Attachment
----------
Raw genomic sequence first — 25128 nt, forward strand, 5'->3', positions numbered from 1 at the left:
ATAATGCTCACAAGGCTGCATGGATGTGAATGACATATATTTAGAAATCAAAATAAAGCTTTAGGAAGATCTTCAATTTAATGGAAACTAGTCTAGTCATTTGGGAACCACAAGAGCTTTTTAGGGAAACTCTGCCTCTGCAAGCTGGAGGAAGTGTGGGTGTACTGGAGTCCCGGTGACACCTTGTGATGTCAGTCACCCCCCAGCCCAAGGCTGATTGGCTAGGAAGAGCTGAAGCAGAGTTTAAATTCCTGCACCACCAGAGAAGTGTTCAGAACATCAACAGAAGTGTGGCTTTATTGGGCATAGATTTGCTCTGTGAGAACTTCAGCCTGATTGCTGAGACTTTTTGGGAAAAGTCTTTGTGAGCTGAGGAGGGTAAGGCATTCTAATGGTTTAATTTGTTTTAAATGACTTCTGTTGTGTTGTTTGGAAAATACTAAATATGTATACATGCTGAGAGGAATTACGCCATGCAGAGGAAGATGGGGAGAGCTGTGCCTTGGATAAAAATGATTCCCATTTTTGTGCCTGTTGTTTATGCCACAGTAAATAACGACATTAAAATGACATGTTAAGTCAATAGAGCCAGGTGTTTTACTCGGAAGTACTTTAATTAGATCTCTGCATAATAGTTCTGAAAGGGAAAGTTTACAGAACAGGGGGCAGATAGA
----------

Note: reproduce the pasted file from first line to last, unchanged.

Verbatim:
Raw genomic sequence first — 25128 nt, forward strand, 5'->3', positions numbered from 1 at the left:
ATAATGCTCACAAGGCTGCATGGATGTGAATGACATATATTTAGAAATCAAAATAAAGCTTTAGGAAGATCTTCAATTTAATGGAAACTAGTCTAGTCATTTGGGAACCACAAGAGCTTTTTAGGGAAACTCTGCCTCTGCAAGCTGGAGGAAGTGTGGGTGTACTGGAGTCCCGGTGACACCTTGTGATGTCAGTCACCCCCCAGCCCAAGGCTGATTGGCTAGGAAGAGCTGAAGCAGAGTTTAAATTCCTGCACCACCAGAGAAGTGTTCAGAACATCAACAGAAGTGTGGCTTTATTGGGCATAGATTTGCTCTGTGAGAACTTCAGCCTGATTGCTGAGACTTTTTGGGAAAAGTCTTTGTGAGCTGAGGAGGGTAAGGCATTCTAATGGTTTAATTTGTTTTAAATGACTTCTGTTGTGTTGTTTGGAAAATACTAAATATGTATACATGCTGAGAGGAATTACGCCATGCAGAGGAAGATGGGGAGAGCTGTGCCTTGGATAAAAATGATTCCCATTTTTGTGCCTGTTGTTTATGCCACAGTAAATAACGACATTAAAATGACATGTTAAGTCAATAGAGCCAGGTGTTTTACTCGGAAGTACTTTAATTAGATCTCTGCATAATAGTTCTGAAAGGGAAAGTTTACAGAACAGGGGGCAGATAGA